been a pretty good choice for a basis for interesting yet
accessible harmonies. It also has several divisors, giving rise
to whole-tone scales (6 per octave, skipping alternate notes of a
12-tone chromatice scale) and diminished (4 evenly-spaced pitches
per octave) and augmented (3 evenly-spaced pitches per octave)
chords. Unfortunately, the 6-, 4-, and 3-tone sets all skip over
step 7, which gives the (close to) 3/2 ratio that we wanted to
include.

Although 41 and 53 are prime, 306 = 2 * 3^2 * 17, so a 17-tone
scale might have some possibilities, but it also misses landing on
the 3/2 ratio (step 179 of a 306-tone scale).

My (limited) understanding of Oriental music, which seems to lean
more heavily toward 5 tones per octave, is that melody is
relatively (compared to the Greek tradition) more important than
harmony. If this be true, could the relative richness of 12
tones over 5 have contributed to that? For that matter, in the
case of a society using a 2-tone scale (e.g., drums), would there
likely be a greater emphasis on complex rhythms? I guess
questions like that are addressed in another newsgroup.

If we choose to build a scale on 5/4 (Mi) instead of 3/2 (Sol), we
get numbers like {3, 28, 59, ...}. 28 is only a bit more than twice
the 12 in common use, so many people can hear the pitches; and it is
composite. The closest that comes to 3/2 is step 16 (of 28), which
is about 1% too low; step 17 is about 1.5% too high. A version of
Bach's "Little Harmonic Labyrinth" adapted to the 28 keys of a 28-
tone scale would be an interesting composition, but perhaps a bit
difficult to appreciate on first hearing. :-)

Anyway, if you are interested in looking at the continued-fraction
expansions and drawing your own conclusions, I am including a QBasic
program and its output. QBasic is part of MS-DOS 5.0 and later
(including Windows 95).

-- Vincent Johns

===================================================
PRINT " Continued-fraction expansion program"
'
' Copyright (c) 1996 Vincent R. Johns -- This program is freeware.
' You may freely use this software for any application, but I
' would appreciate your giving me credit if you use it.
'
' Let f be a fraction to be converted to rational form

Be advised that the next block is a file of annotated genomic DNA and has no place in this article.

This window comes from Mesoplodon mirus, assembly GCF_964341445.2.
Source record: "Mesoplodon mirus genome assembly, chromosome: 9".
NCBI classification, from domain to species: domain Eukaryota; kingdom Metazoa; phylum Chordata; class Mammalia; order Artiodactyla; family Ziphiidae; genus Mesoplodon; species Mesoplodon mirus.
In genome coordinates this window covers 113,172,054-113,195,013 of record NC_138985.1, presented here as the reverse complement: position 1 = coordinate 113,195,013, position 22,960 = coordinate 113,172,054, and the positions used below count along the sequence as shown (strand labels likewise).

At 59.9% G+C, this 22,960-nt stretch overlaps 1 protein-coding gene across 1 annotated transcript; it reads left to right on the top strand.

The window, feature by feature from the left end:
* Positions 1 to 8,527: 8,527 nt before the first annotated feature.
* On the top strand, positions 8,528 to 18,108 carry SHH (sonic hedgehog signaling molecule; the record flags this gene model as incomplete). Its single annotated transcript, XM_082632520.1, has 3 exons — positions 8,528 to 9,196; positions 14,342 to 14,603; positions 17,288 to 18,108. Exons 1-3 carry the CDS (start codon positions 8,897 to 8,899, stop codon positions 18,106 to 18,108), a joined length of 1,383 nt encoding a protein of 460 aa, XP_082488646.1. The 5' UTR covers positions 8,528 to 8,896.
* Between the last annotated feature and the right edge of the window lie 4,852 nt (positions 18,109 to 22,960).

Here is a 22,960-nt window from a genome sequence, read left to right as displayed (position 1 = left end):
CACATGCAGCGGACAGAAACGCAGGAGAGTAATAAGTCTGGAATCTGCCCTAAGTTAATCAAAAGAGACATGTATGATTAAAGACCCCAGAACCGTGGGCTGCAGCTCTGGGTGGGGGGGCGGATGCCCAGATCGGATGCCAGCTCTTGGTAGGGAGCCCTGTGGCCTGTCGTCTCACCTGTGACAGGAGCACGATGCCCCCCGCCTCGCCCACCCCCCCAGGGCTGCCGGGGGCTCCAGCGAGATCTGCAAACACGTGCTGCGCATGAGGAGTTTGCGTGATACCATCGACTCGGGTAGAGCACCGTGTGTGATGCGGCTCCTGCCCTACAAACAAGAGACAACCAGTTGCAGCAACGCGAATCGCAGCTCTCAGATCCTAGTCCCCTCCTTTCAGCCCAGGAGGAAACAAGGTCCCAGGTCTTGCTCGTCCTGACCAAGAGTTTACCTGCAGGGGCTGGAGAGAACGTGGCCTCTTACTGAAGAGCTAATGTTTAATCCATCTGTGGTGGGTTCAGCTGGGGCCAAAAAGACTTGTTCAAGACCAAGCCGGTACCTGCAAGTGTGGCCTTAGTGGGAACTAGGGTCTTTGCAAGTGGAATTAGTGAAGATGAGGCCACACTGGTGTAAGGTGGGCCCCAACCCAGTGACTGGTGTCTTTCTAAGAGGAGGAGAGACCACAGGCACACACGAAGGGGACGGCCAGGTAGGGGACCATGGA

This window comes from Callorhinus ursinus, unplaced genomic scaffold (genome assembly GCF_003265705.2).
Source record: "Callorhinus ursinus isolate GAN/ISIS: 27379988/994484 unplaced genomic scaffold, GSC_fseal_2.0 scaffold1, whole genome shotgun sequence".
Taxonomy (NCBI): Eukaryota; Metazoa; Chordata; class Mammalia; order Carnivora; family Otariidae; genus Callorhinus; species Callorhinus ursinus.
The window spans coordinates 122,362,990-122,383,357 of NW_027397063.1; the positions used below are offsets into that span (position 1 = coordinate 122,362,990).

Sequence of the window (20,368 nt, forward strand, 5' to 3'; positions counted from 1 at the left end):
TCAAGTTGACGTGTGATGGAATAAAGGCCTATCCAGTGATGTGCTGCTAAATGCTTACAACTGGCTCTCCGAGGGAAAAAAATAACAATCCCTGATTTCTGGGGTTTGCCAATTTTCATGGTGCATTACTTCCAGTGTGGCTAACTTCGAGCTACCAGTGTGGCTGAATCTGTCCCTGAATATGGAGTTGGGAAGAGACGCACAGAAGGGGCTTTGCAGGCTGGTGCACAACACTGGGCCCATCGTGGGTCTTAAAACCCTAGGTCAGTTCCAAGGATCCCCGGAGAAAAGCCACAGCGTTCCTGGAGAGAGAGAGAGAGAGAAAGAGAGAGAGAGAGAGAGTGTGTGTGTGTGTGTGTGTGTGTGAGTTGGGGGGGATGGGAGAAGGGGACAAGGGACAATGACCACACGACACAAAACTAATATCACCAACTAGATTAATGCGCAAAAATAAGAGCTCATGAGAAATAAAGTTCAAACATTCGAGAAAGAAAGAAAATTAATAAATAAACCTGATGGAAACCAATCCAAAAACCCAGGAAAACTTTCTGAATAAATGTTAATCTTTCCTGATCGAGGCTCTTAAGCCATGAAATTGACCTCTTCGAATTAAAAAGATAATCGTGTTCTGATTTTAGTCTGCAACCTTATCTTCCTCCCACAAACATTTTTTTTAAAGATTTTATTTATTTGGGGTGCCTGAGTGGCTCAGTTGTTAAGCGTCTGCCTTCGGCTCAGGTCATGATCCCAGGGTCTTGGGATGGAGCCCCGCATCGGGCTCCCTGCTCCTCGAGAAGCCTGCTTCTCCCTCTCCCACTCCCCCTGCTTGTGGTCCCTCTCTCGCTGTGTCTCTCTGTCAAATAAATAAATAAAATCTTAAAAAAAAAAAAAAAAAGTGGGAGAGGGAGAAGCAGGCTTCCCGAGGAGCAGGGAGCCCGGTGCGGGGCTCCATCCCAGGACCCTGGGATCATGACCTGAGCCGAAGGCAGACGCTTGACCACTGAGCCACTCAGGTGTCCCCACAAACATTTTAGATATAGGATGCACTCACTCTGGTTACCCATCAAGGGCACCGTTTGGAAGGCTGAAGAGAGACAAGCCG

'
' Continued fraction = r(1) + 1 / ( r(2) + 1 / ( r(3) + 1 / ... ))
'
' r(1) + 1 / ( r(2) ) = u(2) / v(2)
'
ON ERROR GOTO ExceptionHandler

N = 20 'Number of iterations
DIM r(N) AS LONG 'Integer part of ratio
DIM s(N) AS DOUBLE 'Remainder
DIM u(N) AS LONG 'Numerator of ratio
DIM v(N) AS LONG 'Denominator of ratio

f# = ATN(1) * 4 'pi
f# = (SQR(5) + 1) / 2 'golden ratio (converges poorly)
f# = EXP(1) 'e
f# = LOG(3 / 2) / LOG(2) 'well-tempered scale ratio for Sol

PRINT "Original value = "; f#
s#(1) = f#
FOR i = 1 TO N - 1
r&(i) = INT(s#(i))
PRINT r&(i); "+",
u&(i) = r&(i)
v&(i) = 1
IF i > 1 THEN
FOR j = i - 1 TO 1 STEP -1
u&(j) = r&(j) * u&(j + 1) + v&(j + 1)
v&(j) = u&(j + 1)
NEXT j
END IF
g# = u&(1) / v&(1)
PRINT u&(1); "/"; v&(1), 'Numerator & denominator
PRINT USING "#.############### "; g#; 'Decimal expansion
PRINT USING "##.##^^^^"; (g# / f#) - 1
s#(i + 1) = 1 / (s#(i) - r&(i))
NEXT i
END

ExceptionHandler:
SELECT CASE ERR
CASE 6, 11 'Overflow or division by zero
PRINT "We appear to be done."
END
CASE ELSE
PRINT
PRINT "Unexpected error "; ERR; " on line "; ERL
END
END SELECT
===================================================
Continued-fraction expansion program
Original value = .5849625007211562
0 + 0 / 1 0.000000000000000 -1.00D+00
1 + 1 / 1 1.000000000000000 7.10D-01
1 + 1 / 2 0.500000000000000 -1.45D-01
2 + 3 / 5 0.600000000000000 2.57D-02
2 + 7 / 12 0.583333333333333 -2.79D-03
3 + 24 / 41 0.585365853658537 6.90D-04
1 + 31 / 53 0.584905660377359 -9.72D-05
5 + 179 / 306 0.584967320261438 8.24D-06
2 + 389 / 665 0.584962406015038 -1.62D-07
23 + 9126 / 15601 0.584962502403692 2.88D-09
2 + 18641 / 31867 0.584962500392255 -5.62D-10
2 + 46408 / 79335 0.584962500787799 1.14D-10
1 + 65049 / 111202 0.584962500674448 -7.98D-11
1 + 111457 / 190537 0.584962500721645 8.35D-13
55 + 6195184 / 10590737 0.584962500721149 -1.21D-14
1 + 6306641 / 10781274 0.584962500721158 2.85D-15
4 + 31421748 / 53715833 0.584962500721156 -1.90D-16
2 + 69150137 / 118212940 0.584962500721156 1.90D-16
1 + 100571885 / 171928773 0.584962500721156 0.00D+00